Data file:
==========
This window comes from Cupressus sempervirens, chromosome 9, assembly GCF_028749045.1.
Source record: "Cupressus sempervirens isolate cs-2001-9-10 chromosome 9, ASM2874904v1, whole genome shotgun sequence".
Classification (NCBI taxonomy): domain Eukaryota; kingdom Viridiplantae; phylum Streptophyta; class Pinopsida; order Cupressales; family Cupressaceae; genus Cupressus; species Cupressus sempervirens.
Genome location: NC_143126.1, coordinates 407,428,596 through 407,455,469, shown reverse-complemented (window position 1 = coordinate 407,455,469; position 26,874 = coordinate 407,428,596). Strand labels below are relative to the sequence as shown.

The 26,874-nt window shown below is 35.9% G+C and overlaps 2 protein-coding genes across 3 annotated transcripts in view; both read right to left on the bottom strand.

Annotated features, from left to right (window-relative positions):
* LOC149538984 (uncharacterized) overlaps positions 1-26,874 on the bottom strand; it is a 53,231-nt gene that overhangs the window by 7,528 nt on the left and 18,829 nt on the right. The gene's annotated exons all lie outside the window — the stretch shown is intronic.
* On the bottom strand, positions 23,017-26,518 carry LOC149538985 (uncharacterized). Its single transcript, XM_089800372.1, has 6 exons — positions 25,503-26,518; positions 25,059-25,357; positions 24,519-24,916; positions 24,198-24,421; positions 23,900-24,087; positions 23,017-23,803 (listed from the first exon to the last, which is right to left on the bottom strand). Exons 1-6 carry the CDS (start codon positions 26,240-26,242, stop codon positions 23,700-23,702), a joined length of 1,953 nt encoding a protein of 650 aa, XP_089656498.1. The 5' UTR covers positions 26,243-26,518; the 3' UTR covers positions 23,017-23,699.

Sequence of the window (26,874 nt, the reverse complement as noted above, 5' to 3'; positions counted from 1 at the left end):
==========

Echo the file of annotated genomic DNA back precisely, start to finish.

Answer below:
This window comes from Cupressus sempervirens, chromosome 9, assembly GCF_028749045.1.
Source record: "Cupressus sempervirens isolate cs-2001-9-10 chromosome 9, ASM2874904v1, whole genome shotgun sequence".
Classification (NCBI taxonomy): domain Eukaryota; kingdom Viridiplantae; phylum Streptophyta; class Pinopsida; order Cupressales; family Cupressaceae; genus Cupressus; species Cupressus sempervirens.
Genome location: NC_143126.1, coordinates 407,428,596 through 407,455,469, shown reverse-complemented (window position 1 = coordinate 407,455,469; position 26,874 = coordinate 407,428,596). Strand labels below are relative to the sequence as shown.

The 26,874-nt window shown below is 35.9% G+C and overlaps 2 protein-coding genes across 3 annotated transcripts in view; both read right to left on the bottom strand.

Annotated features, from left to right (window-relative positions):
* LOC149538984 (uncharacterized) overlaps positions 1-26,874 on the bottom strand; it is a 53,231-nt gene that overhangs the window by 7,528 nt on the left and 18,829 nt on the right. The gene's annotated exons all lie outside the window — the stretch shown is intronic.
* On the bottom strand, positions 23,017-26,518 carry LOC149538985 (uncharacterized). Its single transcript, XM_089800372.1, has 6 exons — positions 25,503-26,518; positions 25,059-25,357; positions 24,519-24,916; positions 24,198-24,421; positions 23,900-24,087; positions 23,017-23,803 (listed from the first exon to the last, which is right to left on the bottom strand). Exons 1-6 carry the CDS (start codon positions 26,240-26,242, stop codon positions 23,700-23,702), a joined length of 1,953 nt encoding a protein of 650 aa, XP_089656498.1. The 5' UTR covers positions 26,243-26,518; the 3' UTR covers positions 23,017-23,699.

Sequence of the window (26,874 nt, the reverse complement as noted above, 5' to 3'; positions counted from 1 at the left end):